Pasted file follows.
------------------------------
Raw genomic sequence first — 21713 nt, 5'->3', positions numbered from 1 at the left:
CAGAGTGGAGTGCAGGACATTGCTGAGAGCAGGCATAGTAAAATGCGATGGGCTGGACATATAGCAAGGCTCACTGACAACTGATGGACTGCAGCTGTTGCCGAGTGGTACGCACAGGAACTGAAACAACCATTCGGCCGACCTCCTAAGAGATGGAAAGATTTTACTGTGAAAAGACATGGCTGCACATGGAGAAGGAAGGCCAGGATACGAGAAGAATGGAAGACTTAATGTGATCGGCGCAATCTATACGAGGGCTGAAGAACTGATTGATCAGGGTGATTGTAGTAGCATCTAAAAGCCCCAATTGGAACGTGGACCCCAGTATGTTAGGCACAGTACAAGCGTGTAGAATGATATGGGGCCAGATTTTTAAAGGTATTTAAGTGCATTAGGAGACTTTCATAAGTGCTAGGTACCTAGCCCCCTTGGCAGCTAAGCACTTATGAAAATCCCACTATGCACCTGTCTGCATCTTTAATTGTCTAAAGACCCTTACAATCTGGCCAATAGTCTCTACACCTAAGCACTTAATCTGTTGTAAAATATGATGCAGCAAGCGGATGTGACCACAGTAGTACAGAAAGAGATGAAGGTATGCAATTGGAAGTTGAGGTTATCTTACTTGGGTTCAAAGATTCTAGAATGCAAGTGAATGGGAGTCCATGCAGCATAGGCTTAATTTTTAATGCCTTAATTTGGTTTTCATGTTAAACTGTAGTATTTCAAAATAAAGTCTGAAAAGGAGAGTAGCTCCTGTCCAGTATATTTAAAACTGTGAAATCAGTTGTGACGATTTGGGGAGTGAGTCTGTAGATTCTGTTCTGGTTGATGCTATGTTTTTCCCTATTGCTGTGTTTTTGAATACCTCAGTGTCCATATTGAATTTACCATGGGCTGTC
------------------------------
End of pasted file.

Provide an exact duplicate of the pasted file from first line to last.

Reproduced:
Raw genomic sequence first — 21713 nt, 5'->3', positions numbered from 1 at the left:
CAGAGTGGAGTGCAGGACATTGCTGAGAGCAGGCATAGTAAAATGCGATGGGCTGGACATATAGCAAGGCTCACTGACAACTGATGGACTGCAGCTGTTGCCGAGTGGTACGCACAGGAACTGAAACAACCATTCGGCCGACCTCCTAAGAGATGGAAAGATTTTACTGTGAAAAGACATGGCTGCACATGGAGAAGGAAGGCCAGGATACGAGAAGAATGGAAGACTTAATGTGATCGGCGCAATCTATACGAGGGCTGAAGAACTGATTGATCAGGGTGATTGTAGTAGCATCTAAAAGCCCCAATTGGAACGTGGACCCCAGTATGTTAGGCACAGTACAAGCGTGTAGAATGATATGGGGCCAGATTTTTAAAGGTATTTAAGTGCATTAGGAGACTTTCATAAGTGCTAGGTACCTAGCCCCCTTGGCAGCTAAGCACTTATGAAAATCCCACTATGCACCTGTCTGCATCTTTAATTGTCTAAAGACCCTTACAATCTGGCCAATAGTCTCTACACCTAAGCACTTAATCTGTTGTAAAATATGATGCAGCAAGCGGATGTGACCACAGTAGTACAGAAAGAGATGAAGGTATGCAATTGGAAGTTGAGGTTATCTTACTTGGGTTCAAAGATTCTAGAATGCAAGTGAATGGGAGTCCATGCAGCATAGGCTTAATTTTTAATGCCTTAATTTGGTTTTCATGTTAAACTGTAGTATTTCAAAATAAAGTCTGAAAAGGAGAGTAGCTCCTGTCCAGTATATTTAAAACTGTGAAATCAGTTGTGACGATTTGGGGAGTGAGTCTGTAGATTCTGTTCTGGTTGATGCTATGTTTTTCCCTATTGCTGTGTTTTTGAATACCTCAGTGTCCATATTGAATTTACCATGGGCTGTC